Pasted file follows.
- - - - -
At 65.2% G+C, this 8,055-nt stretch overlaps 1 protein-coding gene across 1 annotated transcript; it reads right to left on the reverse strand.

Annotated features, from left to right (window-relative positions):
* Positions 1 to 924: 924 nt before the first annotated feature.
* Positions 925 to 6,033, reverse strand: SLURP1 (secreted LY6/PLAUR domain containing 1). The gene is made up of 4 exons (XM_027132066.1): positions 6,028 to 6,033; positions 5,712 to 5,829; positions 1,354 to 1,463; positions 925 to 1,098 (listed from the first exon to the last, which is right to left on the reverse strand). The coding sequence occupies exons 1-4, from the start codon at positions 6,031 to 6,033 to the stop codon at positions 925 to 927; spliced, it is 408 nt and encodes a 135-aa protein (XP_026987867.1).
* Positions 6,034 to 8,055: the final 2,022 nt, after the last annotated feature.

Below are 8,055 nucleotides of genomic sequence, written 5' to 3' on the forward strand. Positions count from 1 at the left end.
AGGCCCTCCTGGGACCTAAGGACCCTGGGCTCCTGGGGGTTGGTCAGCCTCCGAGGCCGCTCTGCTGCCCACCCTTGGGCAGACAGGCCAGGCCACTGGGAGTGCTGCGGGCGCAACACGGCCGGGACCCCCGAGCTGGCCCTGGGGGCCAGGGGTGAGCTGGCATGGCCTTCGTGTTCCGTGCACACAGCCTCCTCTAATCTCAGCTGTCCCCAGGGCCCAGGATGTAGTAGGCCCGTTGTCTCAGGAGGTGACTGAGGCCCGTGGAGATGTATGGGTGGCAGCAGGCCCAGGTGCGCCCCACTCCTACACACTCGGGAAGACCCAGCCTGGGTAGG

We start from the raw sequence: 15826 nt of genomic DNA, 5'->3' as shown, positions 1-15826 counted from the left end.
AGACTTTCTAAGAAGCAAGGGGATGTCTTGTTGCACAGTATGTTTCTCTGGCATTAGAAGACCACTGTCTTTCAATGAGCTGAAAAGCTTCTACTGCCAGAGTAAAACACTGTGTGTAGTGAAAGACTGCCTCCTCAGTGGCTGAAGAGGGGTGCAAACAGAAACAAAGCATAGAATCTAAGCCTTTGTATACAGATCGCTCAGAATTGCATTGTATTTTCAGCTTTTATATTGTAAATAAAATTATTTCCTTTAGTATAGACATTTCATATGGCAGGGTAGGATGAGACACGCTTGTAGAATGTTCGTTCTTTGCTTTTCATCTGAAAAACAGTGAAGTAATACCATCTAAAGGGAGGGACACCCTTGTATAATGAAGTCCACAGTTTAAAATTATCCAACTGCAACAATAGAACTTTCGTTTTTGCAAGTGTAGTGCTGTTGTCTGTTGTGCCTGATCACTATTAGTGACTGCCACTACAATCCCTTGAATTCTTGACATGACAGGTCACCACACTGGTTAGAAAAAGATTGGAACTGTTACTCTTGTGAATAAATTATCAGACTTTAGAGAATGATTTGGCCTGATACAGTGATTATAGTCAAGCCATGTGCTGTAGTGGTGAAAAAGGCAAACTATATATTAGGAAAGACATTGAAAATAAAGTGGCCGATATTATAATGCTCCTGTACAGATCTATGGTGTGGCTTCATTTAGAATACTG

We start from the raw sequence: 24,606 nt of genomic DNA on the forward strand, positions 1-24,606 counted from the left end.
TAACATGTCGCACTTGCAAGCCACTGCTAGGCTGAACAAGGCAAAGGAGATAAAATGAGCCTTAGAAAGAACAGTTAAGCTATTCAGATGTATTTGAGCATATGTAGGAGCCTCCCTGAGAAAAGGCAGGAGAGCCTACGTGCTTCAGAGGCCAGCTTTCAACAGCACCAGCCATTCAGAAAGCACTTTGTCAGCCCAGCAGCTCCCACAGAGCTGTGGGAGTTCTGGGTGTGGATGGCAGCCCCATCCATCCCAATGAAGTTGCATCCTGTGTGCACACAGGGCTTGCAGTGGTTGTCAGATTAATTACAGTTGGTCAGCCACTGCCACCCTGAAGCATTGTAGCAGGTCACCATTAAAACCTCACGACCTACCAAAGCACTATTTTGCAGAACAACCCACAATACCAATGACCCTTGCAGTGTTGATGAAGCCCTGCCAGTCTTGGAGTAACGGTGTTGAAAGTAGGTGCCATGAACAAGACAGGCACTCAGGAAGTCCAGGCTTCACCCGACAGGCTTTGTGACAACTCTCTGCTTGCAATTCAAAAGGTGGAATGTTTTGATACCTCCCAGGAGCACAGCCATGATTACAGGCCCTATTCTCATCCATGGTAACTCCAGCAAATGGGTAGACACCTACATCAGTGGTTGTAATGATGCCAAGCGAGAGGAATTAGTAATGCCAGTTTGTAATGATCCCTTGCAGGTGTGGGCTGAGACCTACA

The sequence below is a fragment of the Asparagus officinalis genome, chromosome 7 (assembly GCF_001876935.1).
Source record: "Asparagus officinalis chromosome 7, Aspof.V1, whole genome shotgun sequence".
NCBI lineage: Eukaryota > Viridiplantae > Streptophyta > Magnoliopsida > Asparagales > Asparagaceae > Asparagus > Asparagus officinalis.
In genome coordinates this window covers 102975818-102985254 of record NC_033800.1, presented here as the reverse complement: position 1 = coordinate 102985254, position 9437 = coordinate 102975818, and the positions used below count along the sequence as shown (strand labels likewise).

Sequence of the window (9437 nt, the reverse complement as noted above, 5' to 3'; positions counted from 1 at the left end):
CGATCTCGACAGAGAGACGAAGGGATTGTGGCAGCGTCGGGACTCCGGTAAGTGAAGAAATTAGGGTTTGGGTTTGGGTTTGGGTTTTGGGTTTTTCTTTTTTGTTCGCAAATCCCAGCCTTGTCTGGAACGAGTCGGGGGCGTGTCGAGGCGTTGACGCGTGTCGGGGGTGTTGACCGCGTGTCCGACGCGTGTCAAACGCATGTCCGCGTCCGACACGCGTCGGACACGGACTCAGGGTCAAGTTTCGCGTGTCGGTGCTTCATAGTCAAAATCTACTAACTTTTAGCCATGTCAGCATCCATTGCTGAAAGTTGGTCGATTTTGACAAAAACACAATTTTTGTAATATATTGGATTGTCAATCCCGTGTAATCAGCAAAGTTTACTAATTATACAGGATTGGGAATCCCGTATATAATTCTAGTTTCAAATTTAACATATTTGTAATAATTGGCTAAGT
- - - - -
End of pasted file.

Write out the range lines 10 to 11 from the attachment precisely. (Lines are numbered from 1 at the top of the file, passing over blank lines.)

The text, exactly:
We start from the raw sequence: 24,606 nt of genomic DNA on the forward strand, positions 1-24,606 counted from the left end.
TAACATGTCGCACTTGCAAGCCACTGCTAGGCTGAACAAGGCAAAGGAGATAAAATGAGCCTTAGAAAGAACAGTTAAGCTATTCAGATGTATTTGAGCATATGTAGGAGCCTCCCTGAGAAAAGGCAGGAGAGCCTACGTGCTTCAGAGGCCAGCTTTCAACAGCACCAGCCATTCAGAAAGCACTTTGTCAGCCCAGCAGCTCCCACAGAGCTGTGGGAGTTCTGGGTGTGGATGGCAGCCCCATCCATCCCAATGAAGTTGCATCCTGTGTGCACACAGGGCTTGCAGTGGTTGTCAGATTAATTACAGTTGGTCAGCCACTGCCACCCTGAAGCATTGTAGCAGGTCACCATTAAAACCTCACGACCTACCAAAGCACTATTTTGCAGAACAACCCACAATACCAATGACCCTTGCAGTGTTGATGAAGCCCTGCCAGTCTTGGAGTAACGGTGTTGAAAGTAGGTGCCATGAACAAGACAGGCACTCAGGAAGTCCAGGCTTCACCCGACAGGCTTTGTGACAACTCTCTGCTTGCAATTCAAAAGGTGGAATGTTTTGATACCTCCCAGGAGCACAGCCATGATTACAGGCCCTATTCTCATCCATGGTAACTCCAGCAAATGGGTAGACACCTACATCAGTGGTTGTAATGATGCCAAGCGAGAGGAATTAGTAATGCCAGTTTGTAATGATCCCTTGCAGGTGTGGGCTGAGACCTACA